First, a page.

Discussion in 'Looking To Buy' started by VeronicaLoria, May 12, 2010.
how would a major correction not benefit a homebuyer?
That part I dont agree with. Only agreed with increasing income part.
As for lower prices - of course that benefits a home buyer.
I think people have become delusional or that they have bought the holy grail of "Canada is special" and hence home prices can only go up. The same sentiment was in place at the peak of every asset bubble in all of history. Bank economists, credit analysts, fed officials were all of the belief that the US housing market was not in bubble in 2005-6, just before it popped. Same will happen in Canada. What are people expecting, BOC to unleash massive QE to bail them out? That will crater the dollar, especially in an environment where the Fed is hiking.
Keep your powder dry, increase your income and don't over reach. The opportunity will come.
It is super depressing to see everything over 550K....
BTW whatever happened to townhouses with a bit of backyard?
My main aversion to condos is lack of BBQ....I cannot spend half a million and never BBQ again...that is insane....or worse carry my damn korean rips in the elevator to bbq them in a public arena...no way jose
Patience my friend, patience. WTI Crude now sitting @ $37 and change, which means Canadian Crude is $30 bucks (trades at a discount given heavier grade and there is a glut of it).
Once US falls into recession you can say good bye to today's housing prices for a good 10-15 years.
The last time I checked I don't see a job boom in any revolutionary industry in Toronto. Toronto isn't the new San Francisco Bay Area (Sbay) that has a job boom in a high paying industry that is permanently entrenched in the region. Even if the so called tech unicorns go bust, there will always be deep pocketed strong hands in the Sbay area. Its permanent wealth. Toronto lacks that and so does Vancouver, Montreal etc. Prices have run away because of low rates and Chinese buying. The good times roll on until they don't.
I completely agree with you, prices are going up, but right now is perfect time to buy. Market is cooling off, but it will pick on during spring and summer time. If you want something decent size, I would recommend to look at midtown or downsview area. There are way more options, bigger condos and way, way cheaper prices.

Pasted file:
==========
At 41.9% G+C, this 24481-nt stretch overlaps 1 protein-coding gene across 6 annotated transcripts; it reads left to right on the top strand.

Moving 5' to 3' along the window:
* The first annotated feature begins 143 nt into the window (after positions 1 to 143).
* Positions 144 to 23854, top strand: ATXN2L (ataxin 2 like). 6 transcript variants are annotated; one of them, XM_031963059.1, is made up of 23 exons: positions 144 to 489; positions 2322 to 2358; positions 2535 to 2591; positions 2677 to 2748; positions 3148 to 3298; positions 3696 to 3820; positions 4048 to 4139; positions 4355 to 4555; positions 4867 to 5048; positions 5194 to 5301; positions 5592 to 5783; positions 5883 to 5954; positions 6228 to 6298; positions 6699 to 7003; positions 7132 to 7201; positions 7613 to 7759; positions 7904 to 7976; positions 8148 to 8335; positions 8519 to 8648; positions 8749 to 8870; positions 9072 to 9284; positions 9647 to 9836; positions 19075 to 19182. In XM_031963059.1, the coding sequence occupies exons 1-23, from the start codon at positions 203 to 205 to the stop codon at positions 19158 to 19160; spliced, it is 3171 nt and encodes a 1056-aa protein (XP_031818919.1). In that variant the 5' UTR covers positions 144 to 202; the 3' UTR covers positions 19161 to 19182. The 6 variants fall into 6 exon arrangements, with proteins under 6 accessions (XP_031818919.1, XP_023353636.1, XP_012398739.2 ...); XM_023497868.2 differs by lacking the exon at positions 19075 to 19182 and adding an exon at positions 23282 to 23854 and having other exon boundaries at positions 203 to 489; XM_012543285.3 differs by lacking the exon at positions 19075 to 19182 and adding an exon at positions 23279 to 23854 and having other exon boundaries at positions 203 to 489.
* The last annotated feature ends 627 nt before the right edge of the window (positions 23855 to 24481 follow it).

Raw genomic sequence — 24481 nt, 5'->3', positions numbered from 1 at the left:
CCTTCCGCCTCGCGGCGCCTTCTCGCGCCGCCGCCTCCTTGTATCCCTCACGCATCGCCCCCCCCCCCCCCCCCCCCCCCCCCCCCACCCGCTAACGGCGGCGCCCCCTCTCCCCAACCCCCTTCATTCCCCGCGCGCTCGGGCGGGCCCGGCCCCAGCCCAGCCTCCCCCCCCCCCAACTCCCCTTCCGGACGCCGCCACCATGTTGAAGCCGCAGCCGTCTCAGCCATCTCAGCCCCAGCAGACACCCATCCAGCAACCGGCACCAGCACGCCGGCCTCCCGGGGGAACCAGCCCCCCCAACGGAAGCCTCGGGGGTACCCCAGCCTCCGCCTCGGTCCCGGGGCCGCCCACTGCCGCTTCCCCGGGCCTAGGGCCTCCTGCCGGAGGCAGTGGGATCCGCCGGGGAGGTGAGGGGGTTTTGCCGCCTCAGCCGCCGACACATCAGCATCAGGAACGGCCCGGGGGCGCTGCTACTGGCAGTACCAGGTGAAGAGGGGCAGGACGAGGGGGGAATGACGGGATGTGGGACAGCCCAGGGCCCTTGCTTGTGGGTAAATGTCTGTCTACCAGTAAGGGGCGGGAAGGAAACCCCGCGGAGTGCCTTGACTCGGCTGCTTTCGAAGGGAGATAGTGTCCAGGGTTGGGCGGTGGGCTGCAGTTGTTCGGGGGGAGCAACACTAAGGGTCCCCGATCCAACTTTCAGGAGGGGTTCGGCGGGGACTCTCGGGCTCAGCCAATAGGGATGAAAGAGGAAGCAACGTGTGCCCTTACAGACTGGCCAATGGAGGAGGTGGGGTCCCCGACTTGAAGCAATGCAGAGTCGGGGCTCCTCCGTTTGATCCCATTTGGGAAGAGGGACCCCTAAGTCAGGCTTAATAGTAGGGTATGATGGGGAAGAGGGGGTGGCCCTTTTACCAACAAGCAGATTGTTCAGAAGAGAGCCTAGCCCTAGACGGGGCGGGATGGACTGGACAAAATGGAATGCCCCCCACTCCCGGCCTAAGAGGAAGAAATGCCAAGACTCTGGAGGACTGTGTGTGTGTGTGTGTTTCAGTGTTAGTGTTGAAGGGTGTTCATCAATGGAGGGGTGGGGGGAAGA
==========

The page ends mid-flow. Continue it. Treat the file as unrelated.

^^My banker, my parents' banker and at least 2 of our real estate agents would disagree; they all believe a correction is imminent, due to the recent surge in prices in Vancouver/Toronto. I actually held off on a small investment purchase with a friend to see what happens to the market during the winter.
These graphs make me believe that Vancouver houses and Toronto condos are overvalued relative to their respective markets.
Of course prices are insane. Markets of all kinds can stay irrational longer than anyone can stay solvent.
Last I checked I don't see a high paying job boom in Toronto or Vancouver. New grads are coming out of school are either living in mom/dads basement or if they were lucky to get a job then starting out making $50k if they were lucky which is the same starting salary I got paid as an engineer when I graduated in 1999 so there you have it - no income gains in over 10 years. All driven by cheap rates and that never lasts.
No condo in either city yields a good return. Virtually all condos are net cash flow negative currently and I don't see rents rising to make them yield a positive return. The frenzie has been fed by zero bound rates, which will all be tested by bond markets as the CAD continues to slide on the back of crude oil declines and saturation in housing.
Toronto has the highest number of real estate agents per capita in the world. There is a reason for that. Easy money and that never lasts.
Financial memory is very short. Always has been.
Yeah I heard the same thing from my financial advisor. Major correction not merely "inevitable", but "imminent", said by a guy who would be better of telling me to do a mortgage with him (I was looking at a few properties already)
imminent could mean 6-7 years from now.
Or it could mean 2016-2017 with Oil hitting $20 handle, US and global recession, CAD$ testing new multi-decade lows and BoC having to cut rates to below zero bound and then having to desperately raise rates to defend a tanking currency.
Only time will tell...
Despite the "imminent" price correction, would it be beneficial for home buyers to hold of on their purchase even if it means continue paying rent?
A 5% drop on a $500k property is $25K in principal or about $45K in mortgage payments. If I'm renting said property at $24K/year, $9K/year would've gone to maintenance fee and property taxes anyway, so it's really only $15K loss per year, divisible into $45K three times - basically I can rent for 3 years if I expect a permanent 5% drop during that time. Chances are it'll be a temporary 10-15% drop, with a partial recovery.
Well, I am Tom and recently moved in Toronto from NYC due to my job transfer presently looking for an affordable apartment in Toronto. If someone can suggest me some trust-able agents who can provide an apartment rapidly as well as in negotiate value then please leave your massage.